A story is told in connection with the presentation £ a loyal address to Prince Frederick Charles by the German <csidents at St. Petersburg. The orator was in the midst of ■f florid compliment to the Prince as "having entered France with the resolution to conquer or to die," when the iTince interrupted him with a quiet request to "name his uthority for that statement, it being wholly untrue"—which jo disturbed the patriotic speaker that he broke down alto- gether.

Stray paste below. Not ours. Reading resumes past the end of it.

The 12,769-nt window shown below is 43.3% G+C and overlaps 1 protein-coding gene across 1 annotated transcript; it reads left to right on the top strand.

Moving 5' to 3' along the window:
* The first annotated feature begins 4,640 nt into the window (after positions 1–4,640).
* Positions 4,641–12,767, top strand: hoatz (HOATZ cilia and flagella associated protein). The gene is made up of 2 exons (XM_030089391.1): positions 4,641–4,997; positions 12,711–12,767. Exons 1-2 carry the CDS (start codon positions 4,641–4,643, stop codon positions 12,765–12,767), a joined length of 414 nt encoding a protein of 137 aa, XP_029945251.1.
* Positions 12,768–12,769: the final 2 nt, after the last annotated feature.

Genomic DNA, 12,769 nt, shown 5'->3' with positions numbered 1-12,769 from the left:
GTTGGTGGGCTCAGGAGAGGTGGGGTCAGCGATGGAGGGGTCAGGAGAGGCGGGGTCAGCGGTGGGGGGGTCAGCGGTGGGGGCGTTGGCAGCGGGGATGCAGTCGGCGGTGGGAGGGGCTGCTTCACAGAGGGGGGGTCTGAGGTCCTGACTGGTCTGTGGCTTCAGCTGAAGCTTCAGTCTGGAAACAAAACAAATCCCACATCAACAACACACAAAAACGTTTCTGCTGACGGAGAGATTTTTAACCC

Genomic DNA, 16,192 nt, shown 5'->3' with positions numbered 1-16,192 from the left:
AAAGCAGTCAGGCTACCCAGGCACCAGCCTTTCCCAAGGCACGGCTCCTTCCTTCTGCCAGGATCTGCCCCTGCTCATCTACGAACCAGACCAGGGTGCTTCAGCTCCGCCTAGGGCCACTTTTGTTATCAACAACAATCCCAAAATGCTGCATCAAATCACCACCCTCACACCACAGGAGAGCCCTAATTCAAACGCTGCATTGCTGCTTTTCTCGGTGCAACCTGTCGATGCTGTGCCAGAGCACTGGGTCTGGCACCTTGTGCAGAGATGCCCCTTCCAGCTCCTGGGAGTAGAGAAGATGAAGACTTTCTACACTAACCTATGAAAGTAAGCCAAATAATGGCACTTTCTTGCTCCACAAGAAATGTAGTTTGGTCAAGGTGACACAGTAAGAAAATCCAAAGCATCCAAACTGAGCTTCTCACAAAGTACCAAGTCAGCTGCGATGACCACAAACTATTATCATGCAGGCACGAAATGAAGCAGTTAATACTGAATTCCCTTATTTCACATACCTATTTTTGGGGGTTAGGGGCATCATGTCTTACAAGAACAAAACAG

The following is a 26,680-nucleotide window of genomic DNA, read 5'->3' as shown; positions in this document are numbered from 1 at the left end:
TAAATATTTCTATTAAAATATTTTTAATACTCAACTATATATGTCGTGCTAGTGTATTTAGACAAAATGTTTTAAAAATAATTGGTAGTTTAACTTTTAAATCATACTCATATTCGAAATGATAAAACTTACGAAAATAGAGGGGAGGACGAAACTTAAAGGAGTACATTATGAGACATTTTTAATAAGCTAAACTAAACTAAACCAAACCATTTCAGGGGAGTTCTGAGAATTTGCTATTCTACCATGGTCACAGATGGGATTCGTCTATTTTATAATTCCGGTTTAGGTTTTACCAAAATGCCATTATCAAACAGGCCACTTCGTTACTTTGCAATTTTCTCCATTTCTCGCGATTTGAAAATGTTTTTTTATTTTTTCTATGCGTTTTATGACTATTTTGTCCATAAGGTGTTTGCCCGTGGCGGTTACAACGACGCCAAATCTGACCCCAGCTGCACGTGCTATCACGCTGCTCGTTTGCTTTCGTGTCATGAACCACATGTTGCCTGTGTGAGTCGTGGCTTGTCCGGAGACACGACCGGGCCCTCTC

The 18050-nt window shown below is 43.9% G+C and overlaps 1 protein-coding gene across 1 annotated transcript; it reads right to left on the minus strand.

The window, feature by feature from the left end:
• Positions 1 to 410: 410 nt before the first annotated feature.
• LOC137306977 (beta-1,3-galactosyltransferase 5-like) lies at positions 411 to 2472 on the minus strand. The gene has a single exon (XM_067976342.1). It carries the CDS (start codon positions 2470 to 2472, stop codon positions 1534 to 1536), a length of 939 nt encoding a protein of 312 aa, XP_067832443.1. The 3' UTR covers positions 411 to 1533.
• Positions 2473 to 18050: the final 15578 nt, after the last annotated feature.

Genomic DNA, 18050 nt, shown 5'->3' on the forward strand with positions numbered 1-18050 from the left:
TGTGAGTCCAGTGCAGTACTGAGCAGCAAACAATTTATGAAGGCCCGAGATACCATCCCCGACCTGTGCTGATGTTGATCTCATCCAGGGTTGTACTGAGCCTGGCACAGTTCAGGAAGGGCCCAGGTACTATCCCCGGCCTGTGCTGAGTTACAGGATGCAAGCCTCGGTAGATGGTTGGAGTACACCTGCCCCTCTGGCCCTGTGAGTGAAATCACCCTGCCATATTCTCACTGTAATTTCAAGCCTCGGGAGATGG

SYMPATHY IN INDIA WITH THE PRINCE OF WALES. In Bombay (says the Times of India of the 13th ult.) the day of the eclipse will long be remembered in con- nection with the anxious thoughts of the whole com- munity concerning the fate of the Heir Apparent. Groups of all races and castes pressed round the doors of the newspaper offices, intently reading the various bulletins, and comparing the dates of one with the other. In the afternoon the Bench of Justices' meeting was adjourned very early. Towards sunset a large body of our Parsee citizens had crowded to their Fire Temple at Chowpatty, whence, after certain pro- pitiatory ceremonies, the white-turbaned Mobeds, with Sir Jamsetjee and other leaders of their Zoroastrian community, filed forth in solemn procession to the shore of Back Bay to bow before the departing object of itheir reverence and bend towards the great sea, which, as a natural symbol or medium, has its place in the mysteries of their traditional worship. At the Fire Temple in the Fort also, large numbers at- tended to recite or hear recited chants of supplica- tion. Hindus of various castes assembled by ap- pointment, and mingled together in large numbers at their temples in Girgaum and elsewhere, their priests holding forth to inspire faith in the Almighty Power by which the Prince might still be saved, and our Sovereign Lady spared another bitter bereavement. So the day wore on in expectancy, and closed with the truthful prayers of thousands of her Majesty's subjects in this distant land, as doubt- less also in the far East and on the Western Continent. We are inclined to think that the crisis is passed, and that the thankful hearts of millions of loyal subjects may now indulge in reasonable though moderate hope- fulness. Whatever be the issue of the Prince's illness, be it life or death, the event has e'oked a feeling on behalf of her Majesty and the Royal family, and also in favour of monarchical institutions, wider and deeper than could have been looked for by the most enthusiastic loyalist.